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Keats and Ghani Khan: two naughty boys

November 03, 2012


There was a naughty boy And a naughty boy was he, For nothing would he do But scribble poetry---- That was John Keats singing. Keats would forever be remembered as an unequalled romanticist in English poetry. He was born in 1795 and died in the prime of his youth in 1821. A little less than a century after this sad event another naughty boy was born to Khan Abdul Ghaffar Khan and his wife in a village in Charsadda in 1914. The boy was named Ghani Khan who made his intentions known from the word ‘go’ when he scribbled:

Kha da us da Ghani wawrai Pa safa sada Pukhtu ke Ma la na razi khabare Pa chal pa isharu ke (Now listen to Ghani in plain and simple Pashto; neither do I speak in double entendre nor in symbols) Ghani Khan’s poetry seems to be the most enduring of the glorious legacies of his family; non violence, which his father Ghaffar Khan practiced, preached and craved for all his life, has taken leave of the soil of Khyber Pakhtunkhwa. After having catapulted singers like Sardar Ali Thakkar to phenomenal heights of fame, Ghani’s poetry, by turns romantic, humourous and satirical makes the most bandied about of the text messages. ‘Ghani’s poetry alone has kept his family’s name afloat in the choppy waters,’ so believes Khushdil Khan, a bank executive and a longtime staunch supporter of ANP. Khushdil could these days be found greatly disillusioned with the party that has been at the helm of affairs in the province for the past four and a half years.

One could hardly dare disagree with the plump bank executive who comes from the fearsome little town suitably named ‘Prang’ (tiger) in Charsadda district. There is thus all that more reason to strive for something tender and benign and where else to fend for that other than Pashto poetry. Dr Shazia Babar, professor of English in Jinnah College for Women Peshawar, has done exactly the same in her fascinating thesis titled ‘Strains of Romanticism in Abdul Ghani Khan and John Keats Poetry’ (A Comparative Study).

Although a lady of exaggeratedly quiet disposition, Dr Shazia is a forceful defender of her thesis that she appears to have assiduously prepared. ‘Pashto poetry is nothing if it is not romantic and Nature and Beauty that stimulate imagination and stir human emotions form the crux of romanticism, she takes pains to emphasise. ‘Romanticism defies a standard definition, and F. L. Lucas in the ‘Decline and Fall of the Romantic Ideal’ has counted as many as 11, 396 definitions,’ argues Ms. Babar. She undertakes a job not quite dissimilar to Lucas as she succeeds in bringing out numerous points of confluence between Keats and Ghani Khan in her beautiful work. She ends up calling Ghani Khan the Pakhtun John Keats.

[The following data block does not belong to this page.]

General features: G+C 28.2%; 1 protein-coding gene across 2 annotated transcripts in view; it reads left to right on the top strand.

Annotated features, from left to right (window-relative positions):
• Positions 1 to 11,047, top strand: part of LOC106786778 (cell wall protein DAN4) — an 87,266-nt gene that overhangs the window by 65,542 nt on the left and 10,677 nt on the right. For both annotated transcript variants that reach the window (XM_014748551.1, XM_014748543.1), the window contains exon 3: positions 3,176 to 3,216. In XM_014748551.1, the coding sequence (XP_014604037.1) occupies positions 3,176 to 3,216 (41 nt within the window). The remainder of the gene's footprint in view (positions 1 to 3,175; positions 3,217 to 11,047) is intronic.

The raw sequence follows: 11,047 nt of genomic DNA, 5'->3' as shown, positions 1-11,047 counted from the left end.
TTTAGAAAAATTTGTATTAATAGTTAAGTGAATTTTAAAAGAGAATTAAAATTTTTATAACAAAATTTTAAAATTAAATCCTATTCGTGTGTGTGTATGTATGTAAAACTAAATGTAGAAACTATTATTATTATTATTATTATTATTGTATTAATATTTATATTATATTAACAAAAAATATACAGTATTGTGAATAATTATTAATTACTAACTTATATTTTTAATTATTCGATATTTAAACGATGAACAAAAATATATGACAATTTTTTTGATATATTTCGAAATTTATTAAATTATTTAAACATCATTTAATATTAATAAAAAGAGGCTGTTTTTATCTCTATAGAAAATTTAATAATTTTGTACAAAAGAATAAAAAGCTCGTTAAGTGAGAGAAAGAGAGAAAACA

The message of the romantic poets is one of love and beauty, a message that all human beings can identify with irrespective of age, culture, time and language. ‘It is, therefore, least surprising to find romanticism to be such an important feature of not only English poetry but also Pashto,’ Dr. Shazia concludes.

Keats whose guiding star was beauty in Nature, in Mankind, and in Art, and who to the world was a lover of sensuousness, coined timeless phrases such as: ‘A thing of beauty is a joy forever,’ and ‘O for a life of sensations rather than of thought.’ The poet who in ‘Ode to a Grecian Urn,’ showed us that to love beauty was to love truth was not a dreamer but a proponent of sound moral values,’ so opines Ms Babar. Ghani, like Keats, was a lover of beauty who believed that beauty was the essence of civilisation and culture that encompassed all human activities. Ghani too would be struck by the intrinsic beauty in nature. At one point he versed: Khaist da gulistan vi, Ghani warta hamesh, heraan shan walar vi (The beauty of the rose garden is such that Ghani is always found in a state of stupor).